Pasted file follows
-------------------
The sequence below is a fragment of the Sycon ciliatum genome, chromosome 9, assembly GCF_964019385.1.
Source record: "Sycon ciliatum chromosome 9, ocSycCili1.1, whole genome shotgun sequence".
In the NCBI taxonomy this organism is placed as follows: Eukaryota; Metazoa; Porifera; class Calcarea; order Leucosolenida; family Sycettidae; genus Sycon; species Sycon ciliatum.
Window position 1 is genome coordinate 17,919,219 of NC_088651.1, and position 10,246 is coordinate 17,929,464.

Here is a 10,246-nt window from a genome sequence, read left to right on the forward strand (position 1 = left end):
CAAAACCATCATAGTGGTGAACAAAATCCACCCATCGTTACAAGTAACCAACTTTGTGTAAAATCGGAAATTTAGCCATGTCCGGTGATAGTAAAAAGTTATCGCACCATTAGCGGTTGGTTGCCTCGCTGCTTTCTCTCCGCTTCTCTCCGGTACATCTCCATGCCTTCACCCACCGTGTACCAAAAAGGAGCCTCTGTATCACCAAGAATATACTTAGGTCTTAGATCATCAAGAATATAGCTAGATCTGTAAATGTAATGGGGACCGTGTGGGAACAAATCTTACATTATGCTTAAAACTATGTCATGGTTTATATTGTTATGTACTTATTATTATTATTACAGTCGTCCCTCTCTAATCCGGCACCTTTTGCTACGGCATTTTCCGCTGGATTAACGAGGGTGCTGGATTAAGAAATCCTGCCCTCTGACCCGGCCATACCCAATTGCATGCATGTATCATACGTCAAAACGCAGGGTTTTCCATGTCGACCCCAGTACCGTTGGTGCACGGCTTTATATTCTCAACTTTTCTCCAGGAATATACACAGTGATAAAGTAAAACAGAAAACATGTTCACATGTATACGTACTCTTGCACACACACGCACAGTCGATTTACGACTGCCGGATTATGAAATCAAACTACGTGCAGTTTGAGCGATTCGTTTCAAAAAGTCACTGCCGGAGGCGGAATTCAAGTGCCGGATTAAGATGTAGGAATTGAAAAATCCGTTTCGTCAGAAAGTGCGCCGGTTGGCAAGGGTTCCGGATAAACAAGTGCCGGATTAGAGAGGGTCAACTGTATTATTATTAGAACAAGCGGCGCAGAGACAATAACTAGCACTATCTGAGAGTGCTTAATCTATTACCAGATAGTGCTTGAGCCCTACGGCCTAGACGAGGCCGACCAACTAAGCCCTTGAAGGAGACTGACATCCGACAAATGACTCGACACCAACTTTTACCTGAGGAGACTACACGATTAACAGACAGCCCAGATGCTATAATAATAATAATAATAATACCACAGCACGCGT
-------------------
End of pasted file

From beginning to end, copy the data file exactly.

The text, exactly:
The sequence below is a fragment of the Sycon ciliatum genome, chromosome 9, assembly GCF_964019385.1.
Source record: "Sycon ciliatum chromosome 9, ocSycCili1.1, whole genome shotgun sequence".
In the NCBI taxonomy this organism is placed as follows: Eukaryota; Metazoa; Porifera; class Calcarea; order Leucosolenida; family Sycettidae; genus Sycon; species Sycon ciliatum.
Window position 1 is genome coordinate 17,919,219 of NC_088651.1, and position 10,246 is coordinate 17,929,464.

Here is a 10,246-nt window from a genome sequence, read left to right on the forward strand (position 1 = left end):
CAAAACCATCATAGTGGTGAACAAAATCCACCCATCGTTACAAGTAACCAACTTTGTGTAAAATCGGAAATTTAGCCATGTCCGGTGATAGTAAAAAGTTATCGCACCATTAGCGGTTGGTTGCCTCGCTGCTTTCTCTCCGCTTCTCTCCGGTACATCTCCATGCCTTCACCCACCGTGTACCAAAAAGGAGCCTCTGTATCACCAAGAATATACTTAGGTCTTAGATCATCAAGAATATAGCTAGATCTGTAAATGTAATGGGGACCGTGTGGGAACAAATCTTACATTATGCTTAAAACTATGTCATGGTTTATATTGTTATGTACTTATTATTATTATTACAGTCGTCCCTCTCTAATCCGGCACCTTTTGCTACGGCATTTTCCGCTGGATTAACGAGGGTGCTGGATTAAGAAATCCTGCCCTCTGACCCGGCCATACCCAATTGCATGCATGTATCATACGTCAAAACGCAGGGTTTTCCATGTCGACCCCAGTACCGTTGGTGCACGGCTTTATATTCTCAACTTTTCTCCAGGAATATACACAGTGATAAAGTAAAACAGAAAACATGTTCACATGTATACGTACTCTTGCACACACACGCACAGTCGATTTACGACTGCCGGATTATGAAATCAAACTACGTGCAGTTTGAGCGATTCGTTTCAAAAAGTCACTGCCGGAGGCGGAATTCAAGTGCCGGATTAAGATGTAGGAATTGAAAAATCCGTTTCGTCAGAAAGTGCGCCGGTTGGCAAGGGTTCCGGATAAACAAGTGCCGGATTAGAGAGGGTCAACTGTATTATTATTAGAACAAGCGGCGCAGAGACAATAACTAGCACTATCTGAGAGTGCTTAATCTATTACCAGATAGTGCTTGAGCCCTACGGCCTAGACGAGGCCGACCAACTAAGCCCTTGAAGGAGACTGACATCCGACAAATGACTCGACACCAACTTTTACCTGAGGAGACTACACGATTAACAGACAGCCCAGATGCTATAATAATAATAATAATAATACCACAGCACGCGT